Following Monday's news that the United Nations science and cultural body, UNESCO, had voted to give Palestine full membership status, Israel announced it would accelerate construction of settlements in east Jerusalem and the West Bank.
Israeli settlements built on occupied Palestinian land are considered illegal under international law, and Palestinians living in these areas have their rights and freedoms significantly limited as a result of such settlements.
"These measures were agreed... as punishment after the vote at UNESCO," said a senior official in the Israeli government on Tuesday.
"We will build 2,000 housing units, including 1,650 homes in east Jerusalem and the rest in the settlements of Maaleh Adumim and Efrat," he added, referring to a sprawling settlement east of Jerusalem and another between Bethlehem and the southern city of Hebron.
"It was also decided to temporarily freeze the transfer of funds to the Palestinian Authority," he added.
The Palestinians' presidential spokesman Nabil Abu Rudeina reacted angrily to Israel's decision.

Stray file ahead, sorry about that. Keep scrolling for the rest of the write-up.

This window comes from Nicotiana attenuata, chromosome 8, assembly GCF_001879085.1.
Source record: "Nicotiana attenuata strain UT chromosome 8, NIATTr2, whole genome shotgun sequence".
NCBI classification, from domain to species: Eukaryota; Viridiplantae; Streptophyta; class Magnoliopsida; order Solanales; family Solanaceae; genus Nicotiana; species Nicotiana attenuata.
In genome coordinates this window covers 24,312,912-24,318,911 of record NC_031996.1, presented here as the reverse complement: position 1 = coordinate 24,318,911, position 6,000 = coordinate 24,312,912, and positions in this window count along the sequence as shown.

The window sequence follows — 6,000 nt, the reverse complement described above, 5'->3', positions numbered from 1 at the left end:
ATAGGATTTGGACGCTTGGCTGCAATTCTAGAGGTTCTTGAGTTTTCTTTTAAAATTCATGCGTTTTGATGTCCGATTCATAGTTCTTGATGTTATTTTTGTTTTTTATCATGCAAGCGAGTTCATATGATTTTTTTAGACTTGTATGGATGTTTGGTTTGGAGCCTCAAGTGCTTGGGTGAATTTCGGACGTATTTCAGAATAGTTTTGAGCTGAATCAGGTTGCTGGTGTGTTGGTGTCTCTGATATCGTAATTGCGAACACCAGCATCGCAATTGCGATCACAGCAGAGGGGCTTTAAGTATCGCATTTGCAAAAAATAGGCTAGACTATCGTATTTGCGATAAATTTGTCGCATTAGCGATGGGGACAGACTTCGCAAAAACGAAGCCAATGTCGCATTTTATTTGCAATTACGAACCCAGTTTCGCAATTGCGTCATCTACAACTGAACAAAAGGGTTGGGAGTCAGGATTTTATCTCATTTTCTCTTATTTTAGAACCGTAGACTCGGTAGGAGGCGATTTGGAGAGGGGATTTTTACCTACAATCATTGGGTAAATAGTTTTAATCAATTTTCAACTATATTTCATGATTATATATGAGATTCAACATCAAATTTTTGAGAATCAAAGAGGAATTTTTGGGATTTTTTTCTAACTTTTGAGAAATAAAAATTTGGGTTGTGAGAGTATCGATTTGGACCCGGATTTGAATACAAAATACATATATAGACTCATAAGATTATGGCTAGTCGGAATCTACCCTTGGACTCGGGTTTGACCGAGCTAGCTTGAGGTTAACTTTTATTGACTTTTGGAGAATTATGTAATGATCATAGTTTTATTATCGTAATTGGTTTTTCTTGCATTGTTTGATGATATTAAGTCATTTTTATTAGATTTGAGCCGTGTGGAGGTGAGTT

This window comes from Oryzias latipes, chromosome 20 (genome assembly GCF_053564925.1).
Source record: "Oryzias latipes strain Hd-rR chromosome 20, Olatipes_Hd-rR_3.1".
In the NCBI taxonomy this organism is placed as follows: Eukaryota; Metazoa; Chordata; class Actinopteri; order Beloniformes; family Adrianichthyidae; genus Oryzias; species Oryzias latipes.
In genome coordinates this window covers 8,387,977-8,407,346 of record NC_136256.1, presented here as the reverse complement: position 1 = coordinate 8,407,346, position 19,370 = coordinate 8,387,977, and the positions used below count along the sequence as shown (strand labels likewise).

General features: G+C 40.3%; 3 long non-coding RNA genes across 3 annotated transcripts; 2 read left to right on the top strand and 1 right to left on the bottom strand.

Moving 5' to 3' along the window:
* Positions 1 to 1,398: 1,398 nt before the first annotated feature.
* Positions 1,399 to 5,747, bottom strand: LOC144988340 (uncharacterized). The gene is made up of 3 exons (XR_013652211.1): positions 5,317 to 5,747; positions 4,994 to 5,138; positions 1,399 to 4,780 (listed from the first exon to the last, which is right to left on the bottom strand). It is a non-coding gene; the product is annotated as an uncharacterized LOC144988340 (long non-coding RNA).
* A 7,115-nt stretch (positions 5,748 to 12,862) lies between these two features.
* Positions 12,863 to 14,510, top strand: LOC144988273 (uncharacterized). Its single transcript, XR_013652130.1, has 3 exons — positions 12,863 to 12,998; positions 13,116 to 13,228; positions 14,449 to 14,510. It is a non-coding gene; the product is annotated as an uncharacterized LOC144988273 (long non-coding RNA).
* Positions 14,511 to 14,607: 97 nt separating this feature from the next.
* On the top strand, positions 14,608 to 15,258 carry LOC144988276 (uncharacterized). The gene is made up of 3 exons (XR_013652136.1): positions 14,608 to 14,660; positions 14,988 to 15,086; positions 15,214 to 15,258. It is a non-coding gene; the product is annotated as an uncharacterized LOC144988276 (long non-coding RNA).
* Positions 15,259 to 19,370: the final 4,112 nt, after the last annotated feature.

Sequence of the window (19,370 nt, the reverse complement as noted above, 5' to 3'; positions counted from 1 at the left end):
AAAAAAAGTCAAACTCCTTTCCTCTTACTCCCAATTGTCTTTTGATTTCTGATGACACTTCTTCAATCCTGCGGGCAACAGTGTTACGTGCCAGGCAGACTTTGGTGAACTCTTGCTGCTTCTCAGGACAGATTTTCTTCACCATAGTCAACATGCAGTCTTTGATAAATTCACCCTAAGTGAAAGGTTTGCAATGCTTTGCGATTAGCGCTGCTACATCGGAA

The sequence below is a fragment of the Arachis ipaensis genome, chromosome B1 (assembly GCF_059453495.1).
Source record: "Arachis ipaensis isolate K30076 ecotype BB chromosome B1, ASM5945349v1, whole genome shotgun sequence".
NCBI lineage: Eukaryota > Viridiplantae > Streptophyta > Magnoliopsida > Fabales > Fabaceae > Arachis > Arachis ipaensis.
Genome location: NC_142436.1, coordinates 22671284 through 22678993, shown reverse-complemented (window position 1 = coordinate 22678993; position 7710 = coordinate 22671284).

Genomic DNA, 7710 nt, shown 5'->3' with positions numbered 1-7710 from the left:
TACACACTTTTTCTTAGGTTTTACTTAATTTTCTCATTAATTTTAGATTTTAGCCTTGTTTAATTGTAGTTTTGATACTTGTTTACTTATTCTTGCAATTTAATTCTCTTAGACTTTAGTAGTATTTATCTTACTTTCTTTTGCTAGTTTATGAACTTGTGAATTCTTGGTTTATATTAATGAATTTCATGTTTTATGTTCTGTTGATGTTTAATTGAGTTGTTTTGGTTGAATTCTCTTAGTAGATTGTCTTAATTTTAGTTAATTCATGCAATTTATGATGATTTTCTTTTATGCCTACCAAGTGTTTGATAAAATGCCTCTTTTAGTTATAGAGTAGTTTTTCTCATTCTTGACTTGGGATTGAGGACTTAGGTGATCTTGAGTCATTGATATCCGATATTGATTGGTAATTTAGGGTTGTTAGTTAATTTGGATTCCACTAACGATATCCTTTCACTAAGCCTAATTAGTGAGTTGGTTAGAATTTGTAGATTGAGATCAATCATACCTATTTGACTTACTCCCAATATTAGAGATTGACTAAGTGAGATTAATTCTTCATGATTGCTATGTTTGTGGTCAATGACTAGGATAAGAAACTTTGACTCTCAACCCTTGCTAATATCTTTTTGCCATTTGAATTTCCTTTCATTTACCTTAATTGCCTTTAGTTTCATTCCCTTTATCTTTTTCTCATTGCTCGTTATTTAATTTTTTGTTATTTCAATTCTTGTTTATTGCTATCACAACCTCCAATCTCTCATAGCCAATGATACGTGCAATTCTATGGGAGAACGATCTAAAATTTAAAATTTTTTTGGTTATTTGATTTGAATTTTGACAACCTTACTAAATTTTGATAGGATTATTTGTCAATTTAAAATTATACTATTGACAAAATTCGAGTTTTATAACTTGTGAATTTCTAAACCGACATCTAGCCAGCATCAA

He called on the Middle East Quartet and the U.S. administration to "put an end to this recklessness" which he warned would have "negative consequences" for the whole region.
"The Israeli decision to speed up settlement construction with the construction of 2,000 new housing units is an Israeli decision to accelerate the destruction of the peace process," he said.
Israel has also condemned the Palestinian bid to gain UN membership status, which is due for vote later this month. The Jewish state is being backed by the U.S. in its opposition to Palestinian statehood, and President Barack Obama is expected to veto the scheduled vote in order to block Palestine being recognised by the international body. The U.S. has also threatened to cut its funding to UNESCO following Monday's vote.
Israel is also reportedly considering withdrawing the special permits granted to top Palestinian officials that allow them to move between the West Bank and Israel with relative ease.
Netanyahu has denounced the UNESCO decision as yet another Palestinian attempt to seek "a state without a deal".
But Palestinian leaders have expressed anger and outrage at Israel's response to their quest for international recognition, which they say is akin to "intimidation and blackmail" in an attempt to prevent Palestinians from "pursuing our rights."
Servers providing internet connections to the West Bank and Gaza were hacked on Tuesday, causing a loss of all internet access. Palestinian communications minister Mashur Abu Daqqa said he suspected Israeli involvement in the cyber-attack.